From Academic Kids

Brahmagupta (ब्रह्मगुप्त) (598-668) was an Indian mathematician and astronomer. He was the head of the astronomical observatory at Ujjain, and during his tenure there wrote two texts on mathematics and astronomy: the Brahmasphutasiddhanta in 628, and the Khandakhadyaka in 665.

The Brahmasphutasiddhanta is the earliest known text other than the Mayan number system to treat zero as a number in its own right. It goes well beyond that, however, stating rules for arithmetic on negative numbers and zero which are quite close to the modern understanding. The major divergence is that Brahmagupta attempted to define division by zero, which is left undefined in modern mathematics. His definition is not terribly useful; for instance, he states that 0/0 = 0.

Brahmasphutasiddhanta has four and a half chapters devoted to pure math while the twelfth chapter, the Ganita, as the title reflects, deals with arithmetic progressions and a bit of geometry. The eighteenth chapter of Brahmagupta's work is called the Kuttaka. This is usually associated with the Aryabhata's method for solving the indeterminate equation ax - by = c. But here Kuttaka means algebra. Brahmagupta was the inventor of the method of solving indeterminate equations of the second degree (ie. the solution of the equation Nx^2 + 1 = y^2). He was also the first to use algebra to solve astronomical problems. It was through Brahmagupta's Brahma Sphuta Siddhanta that the Arabs came to know of Indian astronomy. The Famous King Khalif Abbasid Al Mansoor(712-775) founded Baghdad, which is situated on the banks of the Tigris, and made it a center of learning. The King invited a scholar of Ujjain by the name of Kanka in 770 A.D. Kanka used the Brahma Sphuta Siddhanta to explained the Hindu system of arithmetic astronomy. Al Fazaii translated Brahmugupta's work into Arabic upon the request of the King. Some of the important contributions made by Brahmagupta in astronomy are: methods for calculations of the motions and places of various planets, their rising and setting, conjunctions, and the calculation of eclipses of the sun and the moon. Brahmagupta criticized the Puranic view that the earth was flat or hollow like a bowl. Instead, he observed that the earth and heaven were round. However he wrongfully believed that the earth did not move.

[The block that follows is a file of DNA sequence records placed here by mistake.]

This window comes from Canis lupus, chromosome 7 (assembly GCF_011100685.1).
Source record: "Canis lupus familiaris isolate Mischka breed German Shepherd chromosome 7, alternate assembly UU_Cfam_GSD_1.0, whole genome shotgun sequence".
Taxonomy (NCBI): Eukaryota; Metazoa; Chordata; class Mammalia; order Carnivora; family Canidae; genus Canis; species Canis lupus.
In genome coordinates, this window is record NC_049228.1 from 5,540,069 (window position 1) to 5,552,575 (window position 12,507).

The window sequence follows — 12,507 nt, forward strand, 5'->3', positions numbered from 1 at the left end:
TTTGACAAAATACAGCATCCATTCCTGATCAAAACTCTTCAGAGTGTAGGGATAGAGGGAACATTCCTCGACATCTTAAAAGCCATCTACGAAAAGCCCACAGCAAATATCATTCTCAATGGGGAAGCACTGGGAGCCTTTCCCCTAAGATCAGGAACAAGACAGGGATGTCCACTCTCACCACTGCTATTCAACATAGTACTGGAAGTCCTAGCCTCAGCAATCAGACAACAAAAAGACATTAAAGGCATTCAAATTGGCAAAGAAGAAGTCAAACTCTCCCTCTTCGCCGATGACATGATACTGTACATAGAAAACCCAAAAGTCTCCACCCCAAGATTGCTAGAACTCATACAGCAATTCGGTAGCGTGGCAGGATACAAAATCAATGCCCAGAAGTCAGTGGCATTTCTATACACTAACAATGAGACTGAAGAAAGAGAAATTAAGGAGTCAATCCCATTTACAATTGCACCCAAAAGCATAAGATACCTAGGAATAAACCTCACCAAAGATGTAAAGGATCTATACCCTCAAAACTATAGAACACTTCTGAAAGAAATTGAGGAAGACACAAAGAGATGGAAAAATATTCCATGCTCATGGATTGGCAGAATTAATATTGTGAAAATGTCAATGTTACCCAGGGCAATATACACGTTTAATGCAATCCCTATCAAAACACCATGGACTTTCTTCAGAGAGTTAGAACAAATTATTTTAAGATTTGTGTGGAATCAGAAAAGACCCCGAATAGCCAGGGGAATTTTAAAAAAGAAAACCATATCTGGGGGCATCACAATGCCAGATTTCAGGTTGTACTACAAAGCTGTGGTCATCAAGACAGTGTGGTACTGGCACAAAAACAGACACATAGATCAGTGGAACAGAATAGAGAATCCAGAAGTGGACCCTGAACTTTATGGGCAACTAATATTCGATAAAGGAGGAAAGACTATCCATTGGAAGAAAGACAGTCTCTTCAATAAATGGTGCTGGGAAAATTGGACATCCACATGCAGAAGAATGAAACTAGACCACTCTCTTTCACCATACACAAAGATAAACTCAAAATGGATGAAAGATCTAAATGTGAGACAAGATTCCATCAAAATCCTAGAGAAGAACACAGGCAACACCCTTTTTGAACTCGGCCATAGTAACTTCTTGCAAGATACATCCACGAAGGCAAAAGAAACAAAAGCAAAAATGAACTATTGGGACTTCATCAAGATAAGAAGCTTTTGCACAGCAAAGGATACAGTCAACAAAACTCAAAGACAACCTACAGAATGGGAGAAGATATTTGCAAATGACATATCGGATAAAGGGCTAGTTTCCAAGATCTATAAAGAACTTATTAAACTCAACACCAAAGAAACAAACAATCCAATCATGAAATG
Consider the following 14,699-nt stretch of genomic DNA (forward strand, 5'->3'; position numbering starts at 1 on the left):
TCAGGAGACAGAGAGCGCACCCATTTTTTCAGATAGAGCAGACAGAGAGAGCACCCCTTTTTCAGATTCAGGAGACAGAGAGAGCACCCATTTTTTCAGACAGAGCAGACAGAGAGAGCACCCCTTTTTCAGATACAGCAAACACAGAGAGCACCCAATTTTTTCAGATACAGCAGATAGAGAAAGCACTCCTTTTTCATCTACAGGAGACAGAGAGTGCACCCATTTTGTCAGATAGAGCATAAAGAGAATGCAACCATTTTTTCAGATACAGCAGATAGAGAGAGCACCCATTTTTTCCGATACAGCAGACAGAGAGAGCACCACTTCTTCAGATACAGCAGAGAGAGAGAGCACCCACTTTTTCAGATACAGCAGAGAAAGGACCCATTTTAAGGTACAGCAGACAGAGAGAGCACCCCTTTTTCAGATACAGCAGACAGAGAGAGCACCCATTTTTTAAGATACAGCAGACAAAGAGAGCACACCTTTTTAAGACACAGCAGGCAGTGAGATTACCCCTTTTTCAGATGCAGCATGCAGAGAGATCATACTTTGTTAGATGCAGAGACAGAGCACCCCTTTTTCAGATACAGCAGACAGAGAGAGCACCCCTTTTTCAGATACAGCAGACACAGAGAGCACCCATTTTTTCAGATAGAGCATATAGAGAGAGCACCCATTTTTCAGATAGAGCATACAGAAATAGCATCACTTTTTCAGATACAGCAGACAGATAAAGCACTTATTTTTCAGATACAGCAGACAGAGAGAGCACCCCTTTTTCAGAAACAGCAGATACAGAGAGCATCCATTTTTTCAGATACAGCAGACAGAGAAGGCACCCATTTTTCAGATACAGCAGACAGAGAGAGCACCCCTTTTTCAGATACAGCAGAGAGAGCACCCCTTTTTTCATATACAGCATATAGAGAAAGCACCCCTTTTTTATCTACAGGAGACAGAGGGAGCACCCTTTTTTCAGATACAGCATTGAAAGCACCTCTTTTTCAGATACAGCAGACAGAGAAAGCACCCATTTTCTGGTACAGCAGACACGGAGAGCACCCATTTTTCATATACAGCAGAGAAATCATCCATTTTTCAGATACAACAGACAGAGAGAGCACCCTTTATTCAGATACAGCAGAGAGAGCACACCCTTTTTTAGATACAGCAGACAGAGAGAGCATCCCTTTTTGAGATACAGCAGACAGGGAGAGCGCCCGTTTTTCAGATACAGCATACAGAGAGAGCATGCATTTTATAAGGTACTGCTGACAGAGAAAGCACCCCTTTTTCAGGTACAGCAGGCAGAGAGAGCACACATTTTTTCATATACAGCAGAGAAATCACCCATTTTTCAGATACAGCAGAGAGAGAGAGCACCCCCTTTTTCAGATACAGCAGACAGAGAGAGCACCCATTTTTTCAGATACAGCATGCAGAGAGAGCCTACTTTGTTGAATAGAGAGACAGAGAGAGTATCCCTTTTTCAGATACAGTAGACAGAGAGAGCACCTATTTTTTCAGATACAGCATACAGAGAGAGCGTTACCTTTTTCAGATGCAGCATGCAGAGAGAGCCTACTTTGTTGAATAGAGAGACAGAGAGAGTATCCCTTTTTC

See also

External links

fr:Brahmagupta it:Brahmagupta sa:ब्रह्मगुप्त: sl:Brahmagupta


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